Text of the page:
One key eureka moment in the lab occurred during my Ph.D. work. I used an old stock of antibiotic in a bacterial protein activity assay and found that we could detect a new biochemical function for this protein that was typically inhibited by the active antibiotic. It was a classic example of a mistake that led to a discovery, and it was a great moment that led to a new direction in my research.

If you weren’t a medicinal chemist, what would you be?

I would be a restaurant food critic (for The New Yorker)!

Laura Sanchez

Dr. Laura Sanchez

Laura Sanchez is an associate professor, chemistry and biochemistry, at University of California, Santa Cruz.

“Dr. Sanchez was chosen based on her outstanding research program applying cutting-edge mass spectrometry techniques, including imaging mass spectrometry, to study pathogens in vitro and in host tissues,” says ACS Infectious Diseases Editor-in-Chief Courtney C. Aldrich. “Her work to understand how bacteria use small-molecules to colonize the host as well as her research program to understand biofilm formation were deemed highly impactful by the review committee.”

We asked Dr. Sanchez to tell us more about herself. The answers she gave are below.

What inspired you to pursue your area of research?

I was trained as a natural product chemist and was always fascinated by the chemical arsenal that microbes are capable of producing. During my postdoctoral research I was excited to learn how to apply imaging mass spectrometry to be able to visualize the spatial distributions natural produce occupy on agar, and now in my own lab we are very excited to extend this information to host microbe interfaces and complex microbial communities.

Describe a key turning point in your research.

For me a key turning point early on was realizing that spatially driven metabolomics was an important factor in finding meaning in the wealth of data that can be obtained from a metabolomics experiment, especially when there are multiple microbial species, or a microbe and host being examined. The timing of production and area a given specialized metabolite occupies is very specific and while it can be challenging to adapt the biological system to be compatible for an imaging mass spectrometry experiment, it provides an amazing picture for chemical microbiologist to interpret.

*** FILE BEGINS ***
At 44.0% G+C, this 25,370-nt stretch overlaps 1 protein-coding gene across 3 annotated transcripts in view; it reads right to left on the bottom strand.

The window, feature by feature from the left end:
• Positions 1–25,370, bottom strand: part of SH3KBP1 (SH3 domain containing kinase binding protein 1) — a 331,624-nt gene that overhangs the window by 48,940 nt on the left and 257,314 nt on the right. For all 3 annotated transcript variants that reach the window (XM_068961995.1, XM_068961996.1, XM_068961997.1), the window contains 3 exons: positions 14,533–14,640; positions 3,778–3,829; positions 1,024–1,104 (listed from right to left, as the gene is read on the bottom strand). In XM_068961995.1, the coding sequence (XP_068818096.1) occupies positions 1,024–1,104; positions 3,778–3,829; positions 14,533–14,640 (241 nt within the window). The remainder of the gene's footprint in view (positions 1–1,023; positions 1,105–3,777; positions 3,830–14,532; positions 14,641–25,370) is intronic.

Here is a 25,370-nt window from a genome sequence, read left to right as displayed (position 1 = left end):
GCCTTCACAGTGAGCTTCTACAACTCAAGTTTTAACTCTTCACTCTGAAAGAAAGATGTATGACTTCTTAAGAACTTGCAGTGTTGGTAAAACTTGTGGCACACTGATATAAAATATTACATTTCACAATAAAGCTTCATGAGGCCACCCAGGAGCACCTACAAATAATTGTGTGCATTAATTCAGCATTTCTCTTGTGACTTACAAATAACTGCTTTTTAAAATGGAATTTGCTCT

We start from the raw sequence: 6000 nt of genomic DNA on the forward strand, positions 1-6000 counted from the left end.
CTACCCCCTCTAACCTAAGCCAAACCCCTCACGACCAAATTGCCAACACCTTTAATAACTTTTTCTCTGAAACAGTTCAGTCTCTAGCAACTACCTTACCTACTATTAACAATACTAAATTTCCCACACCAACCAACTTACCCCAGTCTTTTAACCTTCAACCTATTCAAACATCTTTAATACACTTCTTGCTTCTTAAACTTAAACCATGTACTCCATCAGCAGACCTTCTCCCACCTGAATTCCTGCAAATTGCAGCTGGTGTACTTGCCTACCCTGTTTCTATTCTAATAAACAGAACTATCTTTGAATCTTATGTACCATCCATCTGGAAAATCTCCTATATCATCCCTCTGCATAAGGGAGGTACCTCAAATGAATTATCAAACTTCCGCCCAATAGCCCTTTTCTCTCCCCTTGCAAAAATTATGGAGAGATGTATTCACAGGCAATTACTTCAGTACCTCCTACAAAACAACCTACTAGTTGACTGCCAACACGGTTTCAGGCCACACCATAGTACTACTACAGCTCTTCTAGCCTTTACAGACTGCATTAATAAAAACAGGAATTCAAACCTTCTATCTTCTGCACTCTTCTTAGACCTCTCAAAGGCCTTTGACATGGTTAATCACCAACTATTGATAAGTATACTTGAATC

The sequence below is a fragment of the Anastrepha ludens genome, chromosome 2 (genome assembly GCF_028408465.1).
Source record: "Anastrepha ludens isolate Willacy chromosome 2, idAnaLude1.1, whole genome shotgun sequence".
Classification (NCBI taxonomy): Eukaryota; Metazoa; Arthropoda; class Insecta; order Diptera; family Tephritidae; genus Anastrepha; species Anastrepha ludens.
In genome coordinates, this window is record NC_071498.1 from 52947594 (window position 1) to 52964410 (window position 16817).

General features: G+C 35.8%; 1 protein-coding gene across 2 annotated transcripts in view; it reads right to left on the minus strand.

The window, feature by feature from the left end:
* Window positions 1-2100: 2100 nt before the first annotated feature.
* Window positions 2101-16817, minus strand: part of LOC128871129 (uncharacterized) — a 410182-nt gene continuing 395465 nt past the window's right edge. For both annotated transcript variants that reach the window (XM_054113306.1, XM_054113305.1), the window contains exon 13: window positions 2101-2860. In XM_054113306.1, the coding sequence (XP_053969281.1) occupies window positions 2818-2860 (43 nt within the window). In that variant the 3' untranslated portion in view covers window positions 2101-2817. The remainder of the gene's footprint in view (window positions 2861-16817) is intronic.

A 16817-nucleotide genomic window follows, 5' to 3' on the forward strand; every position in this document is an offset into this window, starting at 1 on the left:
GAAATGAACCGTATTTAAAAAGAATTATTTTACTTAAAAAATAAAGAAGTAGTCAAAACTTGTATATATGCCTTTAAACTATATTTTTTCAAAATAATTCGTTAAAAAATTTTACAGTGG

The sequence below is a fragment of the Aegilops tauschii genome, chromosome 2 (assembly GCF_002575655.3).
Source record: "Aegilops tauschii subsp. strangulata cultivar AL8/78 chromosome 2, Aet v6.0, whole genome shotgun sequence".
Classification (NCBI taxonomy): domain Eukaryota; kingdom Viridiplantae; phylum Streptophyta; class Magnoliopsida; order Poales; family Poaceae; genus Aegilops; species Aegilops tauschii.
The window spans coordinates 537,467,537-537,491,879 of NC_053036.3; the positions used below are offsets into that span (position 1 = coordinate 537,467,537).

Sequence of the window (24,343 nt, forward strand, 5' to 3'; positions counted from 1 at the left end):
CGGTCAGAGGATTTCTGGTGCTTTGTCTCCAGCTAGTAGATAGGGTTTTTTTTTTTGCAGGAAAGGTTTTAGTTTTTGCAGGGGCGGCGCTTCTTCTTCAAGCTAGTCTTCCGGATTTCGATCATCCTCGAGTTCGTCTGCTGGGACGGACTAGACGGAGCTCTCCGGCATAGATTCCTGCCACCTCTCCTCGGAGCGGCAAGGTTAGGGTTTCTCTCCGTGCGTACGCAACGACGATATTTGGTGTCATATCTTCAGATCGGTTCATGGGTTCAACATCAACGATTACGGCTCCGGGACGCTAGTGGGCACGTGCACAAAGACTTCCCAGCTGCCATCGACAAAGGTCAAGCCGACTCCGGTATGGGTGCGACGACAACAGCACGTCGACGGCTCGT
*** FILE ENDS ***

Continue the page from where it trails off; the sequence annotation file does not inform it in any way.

The technological advances of the instrumentation itself has been fantastic to watch as well within the last decade even, with added dimensionality such as ion mobility and tandem mass spectrometry to definitively identify these metabolites directly from the tissues or microbes.

If you weren’t a medicinal chemists, what would you be?

If I didn’t have a career as a chemist, I always thought I would probably end up as a baker. This might not be surprising since my Ph.D. advisor, Roger Linington, told me natural product chemists like baking and sudoku. My lab enjoys my kitchen chemistry products 😉

John Whitney

Dr. John Whitney

John Whitney is the Canada Research Chair in Molecular Microbiology and the Burroughs Wellcome Investigator in the Pathogenesis of Infectious Disease at McMaster University in Ontario, Canada.

“Dr. Whitney was selected for his pioneering work on bacterial secretion systems (type VI and VII) in gram-negative and gram-positive bacteria, says ACS Infectious Diseases Editor-in-Chief Courtney C. Aldrich. “Exploitation of these systems may provide a novel method to develop new antibiotics.”

We asked Dr. Whitney to tell us more about himself. The answers he gave are below.

What inspired you to pursue your area of research?